Muleshoe, TX, a note about connections between seemingly disparate peoples. Yesterday, we passed through a small town of 5,000+ population holding their place in the winds of the high plains by the name of Muleshoe, TX. We bought gas, some dark coffee, and received a gift of remembrance of a forgotten time.
Remember when people respected the profound rituals of life, even if the rituals didn’t personally affect us? Remember when we all would stop, stand and witness, a show respect for a “life event,” being present as a member of the human family?
Does it really take a profound disaster or personal pain to get our attention? Why is it so difficult to stop and give our undivided attention to another? Are there places where strangers still remove their hats to honor unknown fellow passengers on the ship of life?
We passed through this overtly poor village, surrounded by grain elevators and the peeling paint of abandoned buildings. I could see the lights of a police car blocks ahead at the intersection. As we crept closer at 30 mph, I saw that it wasn’t an accident; it was a funeral possession. In front of me, the 18-wheeler, ship of the plains carrying unknown cargo, slowed down and pulled to the curb. To my surprise, all our eastbound traffic passing in the opposite direction came to a stop.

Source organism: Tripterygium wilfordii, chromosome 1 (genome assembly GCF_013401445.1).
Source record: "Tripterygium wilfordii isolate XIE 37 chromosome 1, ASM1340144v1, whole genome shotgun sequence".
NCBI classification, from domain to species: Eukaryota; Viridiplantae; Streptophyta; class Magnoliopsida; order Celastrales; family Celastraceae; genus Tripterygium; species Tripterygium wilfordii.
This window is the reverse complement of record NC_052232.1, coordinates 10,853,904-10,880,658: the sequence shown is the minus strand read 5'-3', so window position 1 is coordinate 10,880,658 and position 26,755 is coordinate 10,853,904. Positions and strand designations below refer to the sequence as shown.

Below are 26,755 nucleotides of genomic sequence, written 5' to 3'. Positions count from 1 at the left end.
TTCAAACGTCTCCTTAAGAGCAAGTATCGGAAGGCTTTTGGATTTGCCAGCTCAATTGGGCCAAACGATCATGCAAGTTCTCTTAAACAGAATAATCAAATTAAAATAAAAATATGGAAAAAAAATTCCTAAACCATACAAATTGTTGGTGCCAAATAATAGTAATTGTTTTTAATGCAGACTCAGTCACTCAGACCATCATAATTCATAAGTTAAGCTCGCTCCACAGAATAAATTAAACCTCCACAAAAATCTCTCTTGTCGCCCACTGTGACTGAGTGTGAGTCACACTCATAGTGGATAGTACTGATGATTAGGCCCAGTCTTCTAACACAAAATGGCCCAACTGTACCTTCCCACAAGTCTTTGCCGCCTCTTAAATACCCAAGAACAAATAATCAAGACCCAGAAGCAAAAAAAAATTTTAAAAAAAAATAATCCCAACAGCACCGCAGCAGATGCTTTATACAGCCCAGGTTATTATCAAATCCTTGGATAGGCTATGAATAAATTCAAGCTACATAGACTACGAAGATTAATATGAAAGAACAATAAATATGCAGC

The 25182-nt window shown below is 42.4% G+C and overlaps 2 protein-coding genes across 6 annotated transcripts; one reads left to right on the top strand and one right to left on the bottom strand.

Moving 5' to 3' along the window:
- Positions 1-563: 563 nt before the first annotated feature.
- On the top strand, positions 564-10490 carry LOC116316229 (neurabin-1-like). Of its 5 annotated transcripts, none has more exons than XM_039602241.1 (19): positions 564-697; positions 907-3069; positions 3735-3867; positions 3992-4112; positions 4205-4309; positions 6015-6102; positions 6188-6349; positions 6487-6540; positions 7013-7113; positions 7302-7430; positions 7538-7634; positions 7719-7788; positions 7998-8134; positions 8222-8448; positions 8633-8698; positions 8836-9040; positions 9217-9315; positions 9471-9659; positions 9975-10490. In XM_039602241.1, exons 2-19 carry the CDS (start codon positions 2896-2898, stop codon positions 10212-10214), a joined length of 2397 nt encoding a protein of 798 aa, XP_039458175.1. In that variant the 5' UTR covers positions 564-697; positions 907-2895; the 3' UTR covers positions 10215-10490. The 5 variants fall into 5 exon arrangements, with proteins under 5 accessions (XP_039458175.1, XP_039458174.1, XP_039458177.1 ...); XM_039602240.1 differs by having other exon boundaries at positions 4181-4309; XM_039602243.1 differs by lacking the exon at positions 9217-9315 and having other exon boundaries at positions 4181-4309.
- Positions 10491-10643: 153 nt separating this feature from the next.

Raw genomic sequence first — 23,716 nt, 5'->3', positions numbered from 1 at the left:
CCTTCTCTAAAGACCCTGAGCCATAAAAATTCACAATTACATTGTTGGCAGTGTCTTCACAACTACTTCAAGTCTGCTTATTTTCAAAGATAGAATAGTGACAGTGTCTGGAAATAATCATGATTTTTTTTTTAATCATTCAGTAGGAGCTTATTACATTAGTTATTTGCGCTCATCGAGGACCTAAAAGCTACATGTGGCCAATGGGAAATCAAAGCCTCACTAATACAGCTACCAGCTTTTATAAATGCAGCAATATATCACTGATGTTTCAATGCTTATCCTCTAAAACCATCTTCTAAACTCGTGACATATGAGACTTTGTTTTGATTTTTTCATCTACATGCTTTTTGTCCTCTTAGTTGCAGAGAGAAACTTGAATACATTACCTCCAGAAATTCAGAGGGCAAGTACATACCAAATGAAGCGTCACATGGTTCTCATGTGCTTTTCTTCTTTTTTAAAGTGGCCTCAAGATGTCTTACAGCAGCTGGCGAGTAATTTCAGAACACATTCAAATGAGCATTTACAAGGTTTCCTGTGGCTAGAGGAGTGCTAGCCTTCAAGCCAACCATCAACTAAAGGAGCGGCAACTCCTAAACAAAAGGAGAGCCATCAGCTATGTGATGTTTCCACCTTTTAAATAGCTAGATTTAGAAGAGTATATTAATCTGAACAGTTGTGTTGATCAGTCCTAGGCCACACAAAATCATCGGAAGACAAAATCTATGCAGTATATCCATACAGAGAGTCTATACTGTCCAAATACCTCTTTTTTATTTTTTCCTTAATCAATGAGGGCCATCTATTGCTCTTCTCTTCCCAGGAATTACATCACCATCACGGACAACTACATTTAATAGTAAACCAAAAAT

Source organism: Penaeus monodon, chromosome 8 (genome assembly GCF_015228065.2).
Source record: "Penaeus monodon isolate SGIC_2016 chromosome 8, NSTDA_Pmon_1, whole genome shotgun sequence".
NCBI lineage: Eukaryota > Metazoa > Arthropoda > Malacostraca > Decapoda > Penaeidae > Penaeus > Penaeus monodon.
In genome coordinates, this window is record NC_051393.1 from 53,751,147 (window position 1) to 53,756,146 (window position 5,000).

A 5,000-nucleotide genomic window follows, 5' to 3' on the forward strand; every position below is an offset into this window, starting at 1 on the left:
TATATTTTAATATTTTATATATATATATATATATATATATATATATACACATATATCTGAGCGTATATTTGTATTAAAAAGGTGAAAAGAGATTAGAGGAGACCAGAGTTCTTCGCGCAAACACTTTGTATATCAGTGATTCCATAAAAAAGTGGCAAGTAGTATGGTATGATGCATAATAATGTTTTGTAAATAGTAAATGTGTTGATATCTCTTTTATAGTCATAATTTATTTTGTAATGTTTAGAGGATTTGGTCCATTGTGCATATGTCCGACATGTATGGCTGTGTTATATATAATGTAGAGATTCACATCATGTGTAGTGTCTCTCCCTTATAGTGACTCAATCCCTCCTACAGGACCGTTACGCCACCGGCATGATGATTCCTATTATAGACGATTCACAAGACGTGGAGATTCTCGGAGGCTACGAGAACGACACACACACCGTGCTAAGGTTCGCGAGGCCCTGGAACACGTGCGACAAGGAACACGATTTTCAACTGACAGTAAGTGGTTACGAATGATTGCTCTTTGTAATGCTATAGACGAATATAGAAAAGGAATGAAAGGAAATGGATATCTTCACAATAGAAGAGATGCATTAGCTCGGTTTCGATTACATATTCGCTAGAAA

We collectively pulled over and waited for hearse and cars in the procession to pass. The head and the foot of this procession were county Sherriff cars; all lights flashing. In the middle, a 20 year old hearse and 15 or so cars of varying ages and occupancy moved slowly through town as everyone here paused their lives, just for a moment.
I have never been a fan of Texas. Each way, our route through Texas is 600+ miles. Multiply that by three trips, and that makes over 1800 miles of ranches, BBQ places, prickly pear cactus, 100’s of Texas flags and very fast, but well mannered drivers Residents of New Mexico sometimes find the big trucks, big hair and big attitudes tiresome.
I have discovered that crossing Texas three times offers a new perspective, a more rounded sense of these independent folks ad myself as well. I’m not sure how this event will impact my life.
“It was nice to meecha Muleshoe.”